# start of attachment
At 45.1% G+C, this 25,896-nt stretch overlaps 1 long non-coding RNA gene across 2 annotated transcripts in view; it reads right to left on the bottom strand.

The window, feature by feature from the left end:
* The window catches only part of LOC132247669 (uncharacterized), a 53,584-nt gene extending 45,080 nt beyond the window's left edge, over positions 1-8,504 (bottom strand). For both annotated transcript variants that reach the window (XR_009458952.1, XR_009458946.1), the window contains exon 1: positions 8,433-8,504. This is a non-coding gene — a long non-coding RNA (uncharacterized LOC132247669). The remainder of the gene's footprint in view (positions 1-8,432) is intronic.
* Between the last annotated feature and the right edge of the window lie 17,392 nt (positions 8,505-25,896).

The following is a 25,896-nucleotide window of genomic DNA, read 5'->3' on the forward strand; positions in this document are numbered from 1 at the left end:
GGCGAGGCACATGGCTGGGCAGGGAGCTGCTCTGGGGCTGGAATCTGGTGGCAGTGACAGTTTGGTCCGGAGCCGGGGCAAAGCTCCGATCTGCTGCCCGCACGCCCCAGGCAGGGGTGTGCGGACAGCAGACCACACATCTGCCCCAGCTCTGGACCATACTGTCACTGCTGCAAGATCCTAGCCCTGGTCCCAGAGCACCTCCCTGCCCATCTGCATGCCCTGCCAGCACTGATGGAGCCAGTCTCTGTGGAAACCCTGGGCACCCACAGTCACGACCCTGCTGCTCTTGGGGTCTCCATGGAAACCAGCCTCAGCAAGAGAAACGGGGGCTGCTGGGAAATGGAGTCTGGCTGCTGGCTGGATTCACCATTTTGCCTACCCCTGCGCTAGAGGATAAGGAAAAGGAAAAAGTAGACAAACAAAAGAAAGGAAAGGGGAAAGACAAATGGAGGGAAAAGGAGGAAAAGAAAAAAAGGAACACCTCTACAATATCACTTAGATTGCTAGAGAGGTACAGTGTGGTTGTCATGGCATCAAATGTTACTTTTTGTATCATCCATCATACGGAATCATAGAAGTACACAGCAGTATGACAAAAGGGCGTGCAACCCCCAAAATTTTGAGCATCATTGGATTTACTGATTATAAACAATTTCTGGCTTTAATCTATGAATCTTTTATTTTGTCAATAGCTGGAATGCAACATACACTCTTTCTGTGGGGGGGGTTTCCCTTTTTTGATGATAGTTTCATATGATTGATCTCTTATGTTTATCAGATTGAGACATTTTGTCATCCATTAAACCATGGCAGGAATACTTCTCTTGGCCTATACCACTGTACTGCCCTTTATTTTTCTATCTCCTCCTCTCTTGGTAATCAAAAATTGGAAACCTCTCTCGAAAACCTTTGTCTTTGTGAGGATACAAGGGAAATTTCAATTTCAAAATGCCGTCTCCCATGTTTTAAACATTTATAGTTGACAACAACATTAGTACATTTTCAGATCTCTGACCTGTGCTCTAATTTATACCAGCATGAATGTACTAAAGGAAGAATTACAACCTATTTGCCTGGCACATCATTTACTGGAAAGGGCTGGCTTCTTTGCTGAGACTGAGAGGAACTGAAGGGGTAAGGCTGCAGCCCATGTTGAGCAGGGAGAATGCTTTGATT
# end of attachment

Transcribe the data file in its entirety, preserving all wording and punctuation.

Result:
At 45.1% G+C, this 25,896-nt stretch overlaps 1 long non-coding RNA gene across 2 annotated transcripts in view; it reads right to left on the bottom strand.

The window, feature by feature from the left end:
* The window catches only part of LOC132247669 (uncharacterized), a 53,584-nt gene extending 45,080 nt beyond the window's left edge, over positions 1-8,504 (bottom strand). For both annotated transcript variants that reach the window (XR_009458952.1, XR_009458946.1), the window contains exon 1: positions 8,433-8,504. This is a non-coding gene — a long non-coding RNA (uncharacterized LOC132247669). The remainder of the gene's footprint in view (positions 1-8,432) is intronic.
* Between the last annotated feature and the right edge of the window lie 17,392 nt (positions 8,505-25,896).

The following is a 25,896-nucleotide window of genomic DNA, read 5'->3' on the forward strand; positions in this document are numbered from 1 at the left end:
GGCGAGGCACATGGCTGGGCAGGGAGCTGCTCTGGGGCTGGAATCTGGTGGCAGTGACAGTTTGGTCCGGAGCCGGGGCAAAGCTCCGATCTGCTGCCCGCACGCCCCAGGCAGGGGTGTGCGGACAGCAGACCACACATCTGCCCCAGCTCTGGACCATACTGTCACTGCTGCAAGATCCTAGCCCTGGTCCCAGAGCACCTCCCTGCCCATCTGCATGCCCTGCCAGCACTGATGGAGCCAGTCTCTGTGGAAACCCTGGGCACCCACAGTCACGACCCTGCTGCTCTTGGGGTCTCCATGGAAACCAGCCTCAGCAAGAGAAACGGGGGCTGCTGGGAAATGGAGTCTGGCTGCTGGCTGGATTCACCATTTTGCCTACCCCTGCGCTAGAGGATAAGGAAAAGGAAAAAGTAGACAAACAAAAGAAAGGAAAGGGGAAAGACAAATGGAGGGAAAAGGAGGAAAAGAAAAAAAGGAACACCTCTACAATATCACTTAGATTGCTAGAGAGGTACAGTGTGGTTGTCATGGCATCAAATGTTACTTTTTGTATCATCCATCATACGGAATCATAGAAGTACACAGCAGTATGACAAAAGGGCGTGCAACCCCCAAAATTTTGAGCATCATTGGATTTACTGATTATAAACAATTTCTGGCTTTAATCTATGAATCTTTTATTTTGTCAATAGCTGGAATGCAACATACACTCTTTCTGTGGGGGGGGTTTCCCTTTTTTGATGATAGTTTCATATGATTGATCTCTTATGTTTATCAGATTGAGACATTTTGTCATCCATTAAACCATGGCAGGAATACTTCTCTTGGCCTATACCACTGTACTGCCCTTTATTTTTCTATCTCCTCCTCTCTTGGTAATCAAAAATTGGAAACCTCTCTCGAAAACCTTTGTCTTTGTGAGGATACAAGGGAAATTTCAATTTCAAAATGCCGTCTCCCATGTTTTAAACATTTATAGTTGACAACAACATTAGTACATTTTCAGATCTCTGACCTGTGCTCTAATTTATACCAGCATGAATGTACTAAAGGAAGAATTACAACCTATTTGCCTGGCACATCATTTACTGGAAAGGGCTGGCTTCTTTGCTGAGACTGAGAGGAACTGAAGGGGTAAGGCTGCAGCCCATGTTGAGCAGGGAGAATGCTTTGATT